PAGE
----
As I understand it, Germany did not make war with America on the condition that Japan joined the war against Russia.

Was this because they thought that Japan would attack Russia anyway? If so, what basis did they have for thinking that? Or did they think they didn't need Japan to defeat Moscow?


The Tripartite Pact explicitly excluded Russia; thus, given the The Soviet–Japanese Neutrality Pact, it is hard to imagine that Hitler expected a Japanese attack on Russia.

Hitler thought that Russia was, for all practical purposes, already defeated; he declared war on the US saying that for all intents and purposes they are already fighting - this just freed him to unleash his U-boats.


As far as I am aware, there is no evidence existing that supports the Germans expected a Japanese attack on Russia.

However, I believe that Hitler knew at the time he made his speech declaring war on the U.S. on December 11, 1941, that Germany was in real trouble at the gates of Moscow. For this reason it is my opinion that Hitler declared war on the U.S. hoping for help from the Japanese.

The following supports this opinion:

Many historians and writings have stated Hitler did this to show loyalty to his Japanese allies, simply making official the fighting that had been going on between the U.S. and Germany in the Atlantic since the fall of France or as some sort of retalliation for Lend Lease to German enemies.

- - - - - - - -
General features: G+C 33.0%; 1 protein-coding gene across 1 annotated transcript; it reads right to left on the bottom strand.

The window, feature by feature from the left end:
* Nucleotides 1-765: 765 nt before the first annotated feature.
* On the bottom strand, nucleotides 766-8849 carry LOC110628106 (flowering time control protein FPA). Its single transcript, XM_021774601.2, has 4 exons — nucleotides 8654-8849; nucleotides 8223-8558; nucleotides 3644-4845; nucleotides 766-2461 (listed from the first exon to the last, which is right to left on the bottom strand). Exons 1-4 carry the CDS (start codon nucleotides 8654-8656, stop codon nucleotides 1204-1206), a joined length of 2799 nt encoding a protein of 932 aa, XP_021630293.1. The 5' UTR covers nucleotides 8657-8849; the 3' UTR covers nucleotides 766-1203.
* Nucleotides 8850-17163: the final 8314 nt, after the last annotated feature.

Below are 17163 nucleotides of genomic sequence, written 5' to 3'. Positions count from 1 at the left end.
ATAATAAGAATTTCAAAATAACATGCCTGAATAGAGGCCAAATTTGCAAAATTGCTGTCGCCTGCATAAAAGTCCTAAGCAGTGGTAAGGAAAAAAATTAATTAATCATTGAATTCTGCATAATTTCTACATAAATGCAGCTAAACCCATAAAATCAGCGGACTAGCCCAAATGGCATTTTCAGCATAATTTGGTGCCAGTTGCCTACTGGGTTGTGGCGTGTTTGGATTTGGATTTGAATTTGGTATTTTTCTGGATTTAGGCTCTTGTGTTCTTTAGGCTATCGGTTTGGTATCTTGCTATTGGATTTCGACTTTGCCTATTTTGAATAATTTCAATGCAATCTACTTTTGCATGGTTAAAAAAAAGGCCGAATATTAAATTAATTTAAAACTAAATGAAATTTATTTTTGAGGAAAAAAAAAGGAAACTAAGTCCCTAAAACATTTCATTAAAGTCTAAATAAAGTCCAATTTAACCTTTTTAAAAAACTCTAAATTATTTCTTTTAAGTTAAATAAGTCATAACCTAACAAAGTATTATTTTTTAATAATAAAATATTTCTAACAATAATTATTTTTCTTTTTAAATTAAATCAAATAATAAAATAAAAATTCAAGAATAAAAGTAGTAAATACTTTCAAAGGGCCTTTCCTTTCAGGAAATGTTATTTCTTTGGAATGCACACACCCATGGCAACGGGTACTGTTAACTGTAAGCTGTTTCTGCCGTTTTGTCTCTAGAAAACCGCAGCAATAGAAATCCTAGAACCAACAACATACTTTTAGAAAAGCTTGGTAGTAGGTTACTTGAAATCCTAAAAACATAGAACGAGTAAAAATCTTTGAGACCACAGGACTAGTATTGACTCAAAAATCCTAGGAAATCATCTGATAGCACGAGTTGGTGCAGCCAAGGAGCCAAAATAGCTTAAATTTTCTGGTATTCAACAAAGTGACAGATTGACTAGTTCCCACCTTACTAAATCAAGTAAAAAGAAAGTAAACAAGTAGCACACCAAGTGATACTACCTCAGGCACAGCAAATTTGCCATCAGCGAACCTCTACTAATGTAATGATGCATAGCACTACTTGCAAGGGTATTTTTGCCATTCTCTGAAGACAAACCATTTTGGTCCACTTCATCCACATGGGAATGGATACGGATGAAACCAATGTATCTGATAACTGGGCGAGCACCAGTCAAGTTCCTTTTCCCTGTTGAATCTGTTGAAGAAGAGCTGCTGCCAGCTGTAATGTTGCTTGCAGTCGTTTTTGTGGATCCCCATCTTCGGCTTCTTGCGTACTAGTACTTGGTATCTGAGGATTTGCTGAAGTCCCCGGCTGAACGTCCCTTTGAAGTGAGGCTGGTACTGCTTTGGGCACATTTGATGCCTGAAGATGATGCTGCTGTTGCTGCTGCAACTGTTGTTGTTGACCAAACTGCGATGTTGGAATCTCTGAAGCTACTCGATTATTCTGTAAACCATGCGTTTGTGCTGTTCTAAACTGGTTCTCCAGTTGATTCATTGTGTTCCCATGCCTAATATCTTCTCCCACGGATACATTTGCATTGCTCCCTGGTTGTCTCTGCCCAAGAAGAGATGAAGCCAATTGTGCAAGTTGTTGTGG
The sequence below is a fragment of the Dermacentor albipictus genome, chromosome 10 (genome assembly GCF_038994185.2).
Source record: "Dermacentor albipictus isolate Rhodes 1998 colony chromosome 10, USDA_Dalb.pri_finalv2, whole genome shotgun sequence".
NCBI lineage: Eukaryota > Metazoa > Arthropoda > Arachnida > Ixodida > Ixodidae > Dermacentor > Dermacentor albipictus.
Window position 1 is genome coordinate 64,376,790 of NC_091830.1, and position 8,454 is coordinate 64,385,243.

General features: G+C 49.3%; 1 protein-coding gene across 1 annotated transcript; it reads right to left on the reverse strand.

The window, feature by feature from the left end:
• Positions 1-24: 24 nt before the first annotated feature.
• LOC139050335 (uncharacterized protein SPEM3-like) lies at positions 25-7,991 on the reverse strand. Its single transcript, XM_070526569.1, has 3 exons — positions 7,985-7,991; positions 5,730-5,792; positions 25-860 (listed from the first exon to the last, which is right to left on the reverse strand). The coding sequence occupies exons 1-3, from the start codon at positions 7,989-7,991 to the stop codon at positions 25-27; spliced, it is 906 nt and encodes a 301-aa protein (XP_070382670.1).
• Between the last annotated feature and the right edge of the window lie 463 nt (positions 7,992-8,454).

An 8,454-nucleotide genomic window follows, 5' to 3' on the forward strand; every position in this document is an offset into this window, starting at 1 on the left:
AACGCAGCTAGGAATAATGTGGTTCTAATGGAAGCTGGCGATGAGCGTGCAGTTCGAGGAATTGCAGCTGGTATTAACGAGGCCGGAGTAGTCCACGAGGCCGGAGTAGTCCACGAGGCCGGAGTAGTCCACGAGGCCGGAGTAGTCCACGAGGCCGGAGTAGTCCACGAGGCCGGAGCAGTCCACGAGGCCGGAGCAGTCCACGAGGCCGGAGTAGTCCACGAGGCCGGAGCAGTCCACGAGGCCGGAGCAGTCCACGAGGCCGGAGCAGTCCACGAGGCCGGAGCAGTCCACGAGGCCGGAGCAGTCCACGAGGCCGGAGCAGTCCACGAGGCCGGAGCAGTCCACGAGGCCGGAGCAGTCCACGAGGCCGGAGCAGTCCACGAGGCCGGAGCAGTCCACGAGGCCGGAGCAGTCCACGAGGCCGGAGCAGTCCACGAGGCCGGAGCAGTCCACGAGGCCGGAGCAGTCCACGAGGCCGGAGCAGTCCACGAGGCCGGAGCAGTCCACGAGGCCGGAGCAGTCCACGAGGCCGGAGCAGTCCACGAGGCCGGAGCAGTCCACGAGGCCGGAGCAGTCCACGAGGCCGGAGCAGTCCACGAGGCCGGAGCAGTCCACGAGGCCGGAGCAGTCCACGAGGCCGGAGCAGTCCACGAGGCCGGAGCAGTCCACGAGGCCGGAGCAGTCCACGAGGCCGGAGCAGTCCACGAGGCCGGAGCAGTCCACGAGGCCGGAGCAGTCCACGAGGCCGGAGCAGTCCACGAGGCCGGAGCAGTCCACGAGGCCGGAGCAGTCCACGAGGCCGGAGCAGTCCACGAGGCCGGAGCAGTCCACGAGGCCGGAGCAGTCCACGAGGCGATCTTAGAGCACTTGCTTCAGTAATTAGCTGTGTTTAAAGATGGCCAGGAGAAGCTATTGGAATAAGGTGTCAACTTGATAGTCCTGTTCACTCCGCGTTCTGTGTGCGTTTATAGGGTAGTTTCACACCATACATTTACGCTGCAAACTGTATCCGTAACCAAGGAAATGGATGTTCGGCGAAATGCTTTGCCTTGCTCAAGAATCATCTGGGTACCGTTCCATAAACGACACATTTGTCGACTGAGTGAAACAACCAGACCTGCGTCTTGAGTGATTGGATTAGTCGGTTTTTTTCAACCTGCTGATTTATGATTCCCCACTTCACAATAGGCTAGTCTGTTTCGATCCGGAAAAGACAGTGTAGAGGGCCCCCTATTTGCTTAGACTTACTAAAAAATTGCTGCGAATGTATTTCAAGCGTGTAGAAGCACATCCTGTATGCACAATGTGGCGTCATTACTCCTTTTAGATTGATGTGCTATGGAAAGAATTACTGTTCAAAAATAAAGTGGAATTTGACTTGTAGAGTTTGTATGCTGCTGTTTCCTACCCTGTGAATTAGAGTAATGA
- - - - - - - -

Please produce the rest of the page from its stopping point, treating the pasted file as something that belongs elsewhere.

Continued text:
Short of saying it in a speech, Germany couldn't DO anything more than they were already doing against the U.S. What is the point in giving America justification to join England in a bombing campain if it doesn't help the German situation at the time? The answer is there is no point. Making dumb moves like that fits the Hitler of the comming desperation times but not of late 1941. The Hitler of 1941 still worked situations to his benefit in most cases.

Hitler knew going into Operation Barbarosa, Germany could not win a war of attrition with the Russians. He has been quoted saying that he expected complete victory before the end of Summer 1941. When it became obvious this was not possible, he was well aware that Germany would not win a prolonged war. However, he still thought that victory for the most part, could be secured during Barbarosa as late as early December, 1941.

It was during the very week of the Japanese attack on Pearl Harbor, operation Barbarosa ground to a halt at the gates of Moscow. Right after the stall (December 5th and 6th, 1941), the Soviets attacked German forces around Moscow with forces that included 70 fresh divisions of well equipped, Siberian troops. Troops that the German High Command didn't think were available.


One day before Pearl Harbor, the temperature along the Moscow front dropped to -38f. Lubricants for German guns and equipment had been jelling up for the past couple of nights due to temperatures around -25f all along the front, affecting combat worthiness drastically. From the 5th on, the Soviets were making small gains (a mile or less) in several areas. On the 6th, Soviet Thitieth Army broke into Third Panzer Group's left flank northeast of Klin to a distance of eight miles, almost creating a complete breakthrough.